Disabled Women Make History: Naomi Hess

“We need a world that understands the challenges of being disabled, while also understanding how to support and empower people with disabilities to be their best selves without pitying and further marginalizing them,” Naomi Hess explained. Naomi, a recent Princeton University graduate who recently started working at the Administration on Community Living (ACL), is no stranger to experiencing challenges as a disabled woman - but she’s also no stranger to empowering herself and others.The Clarksville, Maryland native has been rolling around in her power wheelchair for most of her life, and clearing paths for people with disabilities who will come behind her.

Naomi HessWhile studying at Princeton, Naomi founded the student government disability task force, which allowed her to advocate for disabled students during the pandemic by regularly communicating with campus administrators about accessibility improvements. Her efforts led to the installation of an elevator in Nassau Hall, the oldest building on campus, and Naomi became the first person in a wheelchair to enter this extremely historic building. As if that was not enough, Naomi also worked with the Center for Jewish Life to run Jewish Disability Awareness and Inclusion Month Shabbat every February, and as an associate news editor for The Daily Princetonian, the campus newspaper, Naomi helped found an accessibility working group to make the newspaper more accessible to readers. For example, Naomi led a project to embed audio narration into every article.

As a recent graduate, Naomi is continuing to serve Princeton as the Young Alumni Trustee from the Class of 2022. “I feel so honored that my peers believed in me and elected me to this position. In this role, I get to give back to the university that gave so much to me,” Naomi explained. “I am grateful for the opportunity to help shape the future of the university while bringing my perspective as a disabled woman to every conversation about university proceedings.”

Now living in Washington, D.C., Naomi is working as a Management and Program Analyst at the ACL, a division of the Department of Health and Human Services (HHS) that protects the right of people with disabilities and older adults to live as independently as possible. “It’s really wonderful to work at ACL because so many of my coworkers have disabilities themselves. This is important on a policy level, because this means that disabled people are the ones writing policies and managing programs that affect the disability community. Having a disability makes me extra passionate about the work ACL does.”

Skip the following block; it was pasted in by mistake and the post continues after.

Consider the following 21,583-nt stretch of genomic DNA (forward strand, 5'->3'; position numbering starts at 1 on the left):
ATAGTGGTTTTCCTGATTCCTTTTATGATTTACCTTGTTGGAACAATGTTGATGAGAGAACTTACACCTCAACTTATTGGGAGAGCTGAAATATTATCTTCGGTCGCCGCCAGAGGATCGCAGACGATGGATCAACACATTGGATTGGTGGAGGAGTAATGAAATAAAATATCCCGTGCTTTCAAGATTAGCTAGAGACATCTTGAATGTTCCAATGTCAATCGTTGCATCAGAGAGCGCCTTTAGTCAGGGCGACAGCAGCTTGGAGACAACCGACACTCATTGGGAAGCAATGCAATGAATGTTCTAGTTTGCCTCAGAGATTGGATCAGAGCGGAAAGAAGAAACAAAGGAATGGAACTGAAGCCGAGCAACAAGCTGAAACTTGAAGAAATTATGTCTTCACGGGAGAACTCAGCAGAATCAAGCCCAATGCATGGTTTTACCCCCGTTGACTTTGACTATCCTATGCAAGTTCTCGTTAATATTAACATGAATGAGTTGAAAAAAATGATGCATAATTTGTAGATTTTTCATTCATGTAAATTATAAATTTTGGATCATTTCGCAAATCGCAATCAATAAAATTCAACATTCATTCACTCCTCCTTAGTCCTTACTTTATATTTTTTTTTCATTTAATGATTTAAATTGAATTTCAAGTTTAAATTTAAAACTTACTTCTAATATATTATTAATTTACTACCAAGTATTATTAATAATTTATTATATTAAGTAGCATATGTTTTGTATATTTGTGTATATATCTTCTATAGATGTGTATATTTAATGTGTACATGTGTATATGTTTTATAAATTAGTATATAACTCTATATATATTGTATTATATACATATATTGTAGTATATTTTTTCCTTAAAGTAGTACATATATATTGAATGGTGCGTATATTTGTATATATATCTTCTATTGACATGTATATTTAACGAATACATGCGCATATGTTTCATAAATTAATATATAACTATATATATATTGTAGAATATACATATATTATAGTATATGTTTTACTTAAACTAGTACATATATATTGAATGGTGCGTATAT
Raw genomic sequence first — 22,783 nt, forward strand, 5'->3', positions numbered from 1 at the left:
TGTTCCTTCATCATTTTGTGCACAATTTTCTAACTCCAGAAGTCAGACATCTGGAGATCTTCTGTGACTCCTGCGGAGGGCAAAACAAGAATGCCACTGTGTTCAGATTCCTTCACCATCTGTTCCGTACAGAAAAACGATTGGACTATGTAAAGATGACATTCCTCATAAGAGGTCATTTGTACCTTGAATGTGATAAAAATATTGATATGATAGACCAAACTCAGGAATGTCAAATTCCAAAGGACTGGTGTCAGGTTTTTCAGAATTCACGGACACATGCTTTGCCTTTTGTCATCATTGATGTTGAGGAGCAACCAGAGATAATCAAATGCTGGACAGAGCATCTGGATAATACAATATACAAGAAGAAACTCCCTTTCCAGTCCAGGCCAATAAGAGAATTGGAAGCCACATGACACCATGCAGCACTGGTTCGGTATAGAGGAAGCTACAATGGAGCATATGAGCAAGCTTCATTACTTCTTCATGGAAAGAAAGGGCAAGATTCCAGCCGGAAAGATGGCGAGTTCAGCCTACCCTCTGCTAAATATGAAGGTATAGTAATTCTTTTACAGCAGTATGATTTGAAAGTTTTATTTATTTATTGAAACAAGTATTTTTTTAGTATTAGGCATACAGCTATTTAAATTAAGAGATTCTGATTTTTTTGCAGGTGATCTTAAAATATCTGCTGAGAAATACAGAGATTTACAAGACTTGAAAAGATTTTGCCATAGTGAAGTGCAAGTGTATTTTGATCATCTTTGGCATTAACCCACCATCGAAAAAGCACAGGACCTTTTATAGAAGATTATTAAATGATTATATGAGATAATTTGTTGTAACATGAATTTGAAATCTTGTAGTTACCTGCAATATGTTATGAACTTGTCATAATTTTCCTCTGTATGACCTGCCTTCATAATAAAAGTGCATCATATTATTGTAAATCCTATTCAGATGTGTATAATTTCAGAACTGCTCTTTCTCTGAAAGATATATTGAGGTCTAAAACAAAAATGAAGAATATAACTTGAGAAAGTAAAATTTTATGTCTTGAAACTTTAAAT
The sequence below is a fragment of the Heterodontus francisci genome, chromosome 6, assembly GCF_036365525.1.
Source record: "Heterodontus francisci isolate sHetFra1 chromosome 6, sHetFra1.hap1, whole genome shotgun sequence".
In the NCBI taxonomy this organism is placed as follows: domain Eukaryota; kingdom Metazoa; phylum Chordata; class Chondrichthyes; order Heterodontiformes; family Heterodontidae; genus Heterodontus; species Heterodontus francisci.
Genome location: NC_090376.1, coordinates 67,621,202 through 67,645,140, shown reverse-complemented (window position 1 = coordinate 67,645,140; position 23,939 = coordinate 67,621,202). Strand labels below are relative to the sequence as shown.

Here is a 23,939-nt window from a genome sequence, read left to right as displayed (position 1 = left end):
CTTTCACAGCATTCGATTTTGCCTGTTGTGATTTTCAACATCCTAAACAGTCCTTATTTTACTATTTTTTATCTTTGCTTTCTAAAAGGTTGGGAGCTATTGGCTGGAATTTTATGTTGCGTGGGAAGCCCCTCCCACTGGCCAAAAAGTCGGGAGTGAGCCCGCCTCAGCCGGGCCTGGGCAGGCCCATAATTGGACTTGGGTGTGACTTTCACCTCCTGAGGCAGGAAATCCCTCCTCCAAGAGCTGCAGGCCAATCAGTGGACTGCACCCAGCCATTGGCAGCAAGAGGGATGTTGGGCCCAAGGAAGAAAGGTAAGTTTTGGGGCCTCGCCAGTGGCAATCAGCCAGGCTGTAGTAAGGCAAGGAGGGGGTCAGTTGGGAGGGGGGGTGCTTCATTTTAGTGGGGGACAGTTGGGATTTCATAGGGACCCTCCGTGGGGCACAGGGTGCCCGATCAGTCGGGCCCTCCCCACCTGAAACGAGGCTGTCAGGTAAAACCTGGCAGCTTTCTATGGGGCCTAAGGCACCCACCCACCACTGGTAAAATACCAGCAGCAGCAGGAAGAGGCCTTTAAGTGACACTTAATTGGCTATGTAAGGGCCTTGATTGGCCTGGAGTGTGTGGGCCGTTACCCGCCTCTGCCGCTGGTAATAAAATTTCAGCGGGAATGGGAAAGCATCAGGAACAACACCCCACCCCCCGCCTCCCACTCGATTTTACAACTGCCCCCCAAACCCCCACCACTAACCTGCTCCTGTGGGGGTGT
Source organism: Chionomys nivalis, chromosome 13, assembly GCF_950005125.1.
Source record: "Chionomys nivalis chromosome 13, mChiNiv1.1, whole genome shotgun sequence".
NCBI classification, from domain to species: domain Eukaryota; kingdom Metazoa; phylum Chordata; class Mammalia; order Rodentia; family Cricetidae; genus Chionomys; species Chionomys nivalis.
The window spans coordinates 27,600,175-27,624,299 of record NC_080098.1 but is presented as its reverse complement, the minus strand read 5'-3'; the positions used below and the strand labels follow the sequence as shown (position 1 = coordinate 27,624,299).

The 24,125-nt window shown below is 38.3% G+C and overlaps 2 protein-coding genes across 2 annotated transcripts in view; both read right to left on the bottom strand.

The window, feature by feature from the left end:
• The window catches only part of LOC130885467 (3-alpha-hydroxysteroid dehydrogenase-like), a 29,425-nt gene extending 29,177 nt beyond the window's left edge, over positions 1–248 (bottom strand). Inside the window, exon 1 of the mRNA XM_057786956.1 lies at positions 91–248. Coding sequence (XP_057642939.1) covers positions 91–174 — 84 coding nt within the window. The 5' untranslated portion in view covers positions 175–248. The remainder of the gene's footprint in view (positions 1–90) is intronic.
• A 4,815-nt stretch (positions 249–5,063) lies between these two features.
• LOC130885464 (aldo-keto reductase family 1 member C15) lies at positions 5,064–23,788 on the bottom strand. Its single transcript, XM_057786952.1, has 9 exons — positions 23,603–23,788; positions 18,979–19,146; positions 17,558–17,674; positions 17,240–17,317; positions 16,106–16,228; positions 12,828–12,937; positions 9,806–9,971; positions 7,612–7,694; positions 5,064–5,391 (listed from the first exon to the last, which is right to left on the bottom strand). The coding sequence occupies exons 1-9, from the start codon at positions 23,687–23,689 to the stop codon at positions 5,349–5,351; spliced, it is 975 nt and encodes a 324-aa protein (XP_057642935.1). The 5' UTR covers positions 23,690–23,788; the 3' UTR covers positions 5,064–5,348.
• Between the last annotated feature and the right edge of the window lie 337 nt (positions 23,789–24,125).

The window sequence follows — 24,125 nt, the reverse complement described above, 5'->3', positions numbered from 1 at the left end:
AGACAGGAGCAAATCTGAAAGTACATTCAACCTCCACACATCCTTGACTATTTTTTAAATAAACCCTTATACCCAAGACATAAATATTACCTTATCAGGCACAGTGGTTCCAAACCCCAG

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Naomi Hess

Being surrounded by coworkers with disabilities is also impactful for Naomi. “This is the first time that I’ve been surrounded by adults with disabilities. I don’t think I realized before starting this job how exhausting it’s been my whole life to almost always be the only person with a disability, or at least a visible disability, in any room I enter. At my job, I don’t have to always feel the need to advocate for myself and for disability awareness because everyone around me at work just gets it.”

The impact of working with disabled people is especially meaningful for Naomi because she did not have disabled women mentors growing up. While she attended multiple camps for children with disabilities where she met peers, she was not exposed to mentors with disabilities. “I feel very fortunate to have been surrounded by such incredible disabled people growing up, but I wish I had seen more disabled adults,” Naomi shared. “I wish I had had more disabled women to look up to because it would’ve made me less nervous and more confident in my transition from high school to college and beyond.”

Now Naomi counts herself lucky because she has many disabled women mentors, both professionally and personally. With the wisdom she has gained from her mentors and from her own experiences, Naomi’s advice for other girls and women with disabilities is to create your own support network. “Whether it’s with a Disability Community, family, or nondisabled people, everyone deserves to feel love and support as they follow their dreams.”

About the Author - Stephanie Woodward

Stephanie Woodward is an attorney and Executive Director of Disability EmpowHer Network, a nonprofit dedicated to empowering girls and women with disabilities. Stephanie is passionate about seeking justice for marginalized communities - and has an arrest record to show for it. As a proud disabled woman and civil rights activist, Stephanie is committed to bringing more women and girls with disabilities to the forefront through mentoring and activism.

Stephanie Woodward

The opinions expressed in these blogs are the author's own and do not necessarily reflect the views of the Christopher & Dana Reeve Foundation.